Monsieur Salut writes: I almost disallowed the first line of Pete Sixsmith‘s latest piece. Turgid? Drivel? Snap out of it Sixer, a man I introduce to others as Salut! Sunderland‘s star writer: self-deprecation will get you nowhere though international breaks seem to get you to a lot of places (not necessarily including all the places mentioned above) …
The loyal band of readers who plough through the turgid drivel that I produce every so often, may remember that I am a great fan of the International Break. It gives me a chance to stop worrying about Sunderland AFC and have a look at football further down the pyramid and also recharge my batteries before the next blow to hit the long suffering Sunderland supporter comes along.
Now that the transfer window has slammed shut, we are all less likely to be tuned to the radio, watching the yellow ticker or consulting various web sites on our ever more sophisticated mobile phones. I thought the window was ok for us. Kone stayed – although we know not for how long -, we broke the club transfer record on a young and enthusiastic player from Ligue 1 via Morocco and Gabon to add to the other relatively low key acquisitions who had arrived earlier.
Another forward and a keeper would have been nice, but to hardly anyone’s surprise, Victor Anichebe arrived on Friday and M Salut and I have our boots and keepers’ tops ready if required.
So it was that I completed an interesting treble over the weekend, watching football in three different competitions and in two different countries, racking up twelve goals and seeing a clutch of former Sunderland players on the pitch and in the dug outs.
It started on Friday with a National League (North) fixture between Darlington and Kidderminster Harriers at Bishop Auckland’s tidy Heritage Park ground. The owners had first call on it as they had an FA Cup tie the following day against Ossett Albion and Sunday was not really an option for the Harriers as Aggborough was hosting an England Under 20 game against Brazil.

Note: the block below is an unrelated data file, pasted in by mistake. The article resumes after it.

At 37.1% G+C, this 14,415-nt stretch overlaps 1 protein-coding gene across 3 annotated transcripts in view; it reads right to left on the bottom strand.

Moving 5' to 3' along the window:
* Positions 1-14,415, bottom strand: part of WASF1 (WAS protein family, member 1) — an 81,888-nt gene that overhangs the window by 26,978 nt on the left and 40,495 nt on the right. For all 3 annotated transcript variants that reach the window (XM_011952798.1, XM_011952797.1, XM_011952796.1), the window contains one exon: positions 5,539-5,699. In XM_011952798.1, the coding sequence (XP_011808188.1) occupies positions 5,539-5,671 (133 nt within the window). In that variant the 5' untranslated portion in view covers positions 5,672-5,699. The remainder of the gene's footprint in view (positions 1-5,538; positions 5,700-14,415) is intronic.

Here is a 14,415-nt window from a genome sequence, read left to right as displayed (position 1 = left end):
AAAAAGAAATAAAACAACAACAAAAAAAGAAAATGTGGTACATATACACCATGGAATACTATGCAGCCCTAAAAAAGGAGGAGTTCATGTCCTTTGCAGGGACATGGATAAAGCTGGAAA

And so it was that the full time players of Kiddy plus a hardy band of supporters, undertook a 400 mile round journey on a Friday, complete with heavy traffic on the M5, M6, A38 and M1 while heading north and a road closure at Scotch Corner on the return trip. They arrived at Bishop and left with a tight 1-0 win, courtesy of a fabulous strike from Arthur Gnahoua.
The Quakers had Liam Marrs (on the bench for Di Canio four times) and Adam Mitchell playing for them, with Martin Gray as manager, assisted by Brian Atkinson. A disappointing result after a splendid win at FC United on the Monday, but this league looks a really good one.
Salford City are top and there is a clutch of former Football League clubs ( Halifax Town, Stockport County, Kidderminster) desperately trying to get back up the ladder to a spot which is still light years away from the £1.1 billion that was spent by the 20 Premier League clubs in the window.
Saturday was an awful day weather wise and it scuppered my hopes of watching Durham skittle out a fading Nottinghamshire side and all but cement their place in the Championship First Division for next season. After kicking my heels for a couple of hours, I pitched up at the Nissan car plant to watch Washington play Shildon in the First Qualifying Round of the FA Cup.
The Railwaymen have already beaten Bedlington Terriers and Kendal Town in the two previous rounds and Washington, coached by Darren Williams, he of the multiple hand claps, have struggled in the league. So, a win for Shildon and a sponsor’s cheque for £3,000 were very much on the cards.